Edmiston chose brick for the façade because it was a material common to the neighborhood, it maintained the mercantile feel of the historic neighborhood, and it would be favored by the Landmarks Preservation Commission. In the end, the Commission approved the design unanimously. “We should celebrate this project,” Commissioner Frederick Bland said at the time. “Everything is familiar and yet nothing is familiar. This is smart architecture as well as delirious architecture.”

System Architects, a small firm based in New York City with a Sydney Australia office, is known for its dynamic, complex geometric designs and use of digital technology to minimize constructability challenges and costs. 187 Franklin Street is no different. Edmiston was intimately involved in the design and construction of the home at every step. He appreciated brick’s ability to match the “tough, busy, urban environment with a sensibility of something strong, indestructible, while also responding like fabric, feeling light and responsive, even playful in a residential setting.”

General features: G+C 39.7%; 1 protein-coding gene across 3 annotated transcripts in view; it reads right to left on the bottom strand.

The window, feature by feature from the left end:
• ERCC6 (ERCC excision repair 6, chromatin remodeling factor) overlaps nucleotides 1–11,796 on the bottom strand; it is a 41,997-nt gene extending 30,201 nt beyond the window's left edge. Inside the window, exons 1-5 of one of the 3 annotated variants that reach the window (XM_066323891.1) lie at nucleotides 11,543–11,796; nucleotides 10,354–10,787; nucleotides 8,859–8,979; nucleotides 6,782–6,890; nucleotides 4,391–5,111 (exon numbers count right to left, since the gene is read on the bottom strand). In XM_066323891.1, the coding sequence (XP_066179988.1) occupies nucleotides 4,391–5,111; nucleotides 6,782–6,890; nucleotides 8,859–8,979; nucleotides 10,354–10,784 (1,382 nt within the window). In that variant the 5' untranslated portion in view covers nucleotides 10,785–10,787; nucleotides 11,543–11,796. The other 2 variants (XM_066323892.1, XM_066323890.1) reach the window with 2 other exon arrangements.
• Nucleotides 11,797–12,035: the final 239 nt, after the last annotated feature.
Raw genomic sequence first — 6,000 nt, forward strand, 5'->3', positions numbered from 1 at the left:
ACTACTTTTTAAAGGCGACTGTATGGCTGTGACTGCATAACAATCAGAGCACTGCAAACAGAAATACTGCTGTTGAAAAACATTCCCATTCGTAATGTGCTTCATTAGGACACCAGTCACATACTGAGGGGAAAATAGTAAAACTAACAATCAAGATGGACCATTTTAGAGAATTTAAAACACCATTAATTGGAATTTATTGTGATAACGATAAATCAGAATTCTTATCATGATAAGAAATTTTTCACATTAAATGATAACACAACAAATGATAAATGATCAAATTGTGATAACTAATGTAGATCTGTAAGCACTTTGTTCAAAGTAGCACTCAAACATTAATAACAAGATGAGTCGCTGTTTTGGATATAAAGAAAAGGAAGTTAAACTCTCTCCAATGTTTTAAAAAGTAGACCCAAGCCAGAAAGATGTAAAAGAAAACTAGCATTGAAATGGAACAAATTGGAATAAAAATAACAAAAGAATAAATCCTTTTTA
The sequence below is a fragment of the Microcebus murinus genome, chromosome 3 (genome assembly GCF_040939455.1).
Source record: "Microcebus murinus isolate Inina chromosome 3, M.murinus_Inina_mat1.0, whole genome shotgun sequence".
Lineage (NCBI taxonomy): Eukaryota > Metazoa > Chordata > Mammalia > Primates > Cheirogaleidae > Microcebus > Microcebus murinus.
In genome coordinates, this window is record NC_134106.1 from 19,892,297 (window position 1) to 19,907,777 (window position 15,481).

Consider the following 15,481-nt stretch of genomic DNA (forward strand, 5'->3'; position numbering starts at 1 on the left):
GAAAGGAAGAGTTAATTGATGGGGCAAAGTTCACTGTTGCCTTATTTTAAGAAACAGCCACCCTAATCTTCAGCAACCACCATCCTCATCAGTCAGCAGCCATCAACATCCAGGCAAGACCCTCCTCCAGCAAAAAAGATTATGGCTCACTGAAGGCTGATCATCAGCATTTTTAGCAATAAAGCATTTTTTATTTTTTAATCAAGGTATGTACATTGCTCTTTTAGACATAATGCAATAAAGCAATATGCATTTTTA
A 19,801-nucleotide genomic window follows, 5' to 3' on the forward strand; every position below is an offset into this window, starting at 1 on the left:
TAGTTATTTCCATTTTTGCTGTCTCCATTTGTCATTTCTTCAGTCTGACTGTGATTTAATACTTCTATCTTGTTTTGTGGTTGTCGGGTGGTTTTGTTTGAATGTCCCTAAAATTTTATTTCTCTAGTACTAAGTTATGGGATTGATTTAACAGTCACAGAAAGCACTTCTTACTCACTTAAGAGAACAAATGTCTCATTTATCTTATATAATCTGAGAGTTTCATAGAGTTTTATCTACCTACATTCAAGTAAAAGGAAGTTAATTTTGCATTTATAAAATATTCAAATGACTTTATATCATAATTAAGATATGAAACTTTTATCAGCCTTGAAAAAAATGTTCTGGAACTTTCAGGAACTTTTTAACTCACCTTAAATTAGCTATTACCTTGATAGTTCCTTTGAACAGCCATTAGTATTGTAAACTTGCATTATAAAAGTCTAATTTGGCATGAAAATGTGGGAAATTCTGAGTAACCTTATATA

Coding for Iteration Efficiency

Production drawings were digitally designed using a coding operation rather than modeling. A mathematical formula to generate coursing gave the architect control over each of the 41,288 brick. In fact, they went through more than 100 iterations of patterning to come up with what was finally used: a coursing pattern based on a Dutch bond, the 4.5 floors of rotating corbeled façade, with each corbel different, sometimes 1/16 of an inch. Once the coding design was determined, physical models were created. These models were effective in cutting down constructability issues and other surprises during construction.

Architect Edmiston and General Contractor Richard Wilson of NYC’s JD Wilson Construction worked closely through early design phases and on site to determine methodologies. They had to invent a way to lay modular units into twisting, curving walls.

The brick took on a life of its own